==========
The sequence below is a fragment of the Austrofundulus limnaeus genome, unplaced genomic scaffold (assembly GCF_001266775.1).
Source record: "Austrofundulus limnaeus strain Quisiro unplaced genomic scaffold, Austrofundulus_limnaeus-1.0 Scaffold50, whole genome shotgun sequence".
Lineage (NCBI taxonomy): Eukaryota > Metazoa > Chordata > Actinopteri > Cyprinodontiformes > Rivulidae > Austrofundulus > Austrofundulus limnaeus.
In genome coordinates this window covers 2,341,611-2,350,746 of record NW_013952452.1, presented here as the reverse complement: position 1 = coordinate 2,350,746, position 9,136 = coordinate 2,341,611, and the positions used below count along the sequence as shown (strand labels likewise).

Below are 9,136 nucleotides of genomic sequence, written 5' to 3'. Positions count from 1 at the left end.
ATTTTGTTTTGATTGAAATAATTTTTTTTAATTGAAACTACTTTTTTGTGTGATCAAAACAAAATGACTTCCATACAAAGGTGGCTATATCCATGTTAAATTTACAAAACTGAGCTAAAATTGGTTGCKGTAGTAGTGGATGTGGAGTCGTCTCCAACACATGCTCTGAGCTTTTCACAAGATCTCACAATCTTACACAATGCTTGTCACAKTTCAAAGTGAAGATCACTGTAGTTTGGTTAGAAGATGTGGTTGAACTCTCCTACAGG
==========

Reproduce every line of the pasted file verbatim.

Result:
The sequence below is a fragment of the Austrofundulus limnaeus genome, unplaced genomic scaffold (assembly GCF_001266775.1).
Source record: "Austrofundulus limnaeus strain Quisiro unplaced genomic scaffold, Austrofundulus_limnaeus-1.0 Scaffold50, whole genome shotgun sequence".
Lineage (NCBI taxonomy): Eukaryota > Metazoa > Chordata > Actinopteri > Cyprinodontiformes > Rivulidae > Austrofundulus > Austrofundulus limnaeus.
In genome coordinates this window covers 2,341,611-2,350,746 of record NW_013952452.1, presented here as the reverse complement: position 1 = coordinate 2,350,746, position 9,136 = coordinate 2,341,611, and the positions used below count along the sequence as shown (strand labels likewise).

Below are 9,136 nucleotides of genomic sequence, written 5' to 3'. Positions count from 1 at the left end.
ATTTTGTTTTGATTGAAATAATTTTTTTTAATTGAAACTACTTTTTTGTGTGATCAAAACAAAATGACTTCCATACAAAGGTGGCTATATCCATGTTAAATTTACAAAACTGAGCTAAAATTGGTTGCKGTAGTAGTGGATGTGGAGTCGTCTCCAACACATGCTCTGAGCTTTTCACAAGATCTCACAATCTTACACAATGCTTGTCACAKTTCAAAGTGAAGATCACTGTAGTTTGGTTAGAAGATGTGGTTGAACTCTCCTACAGG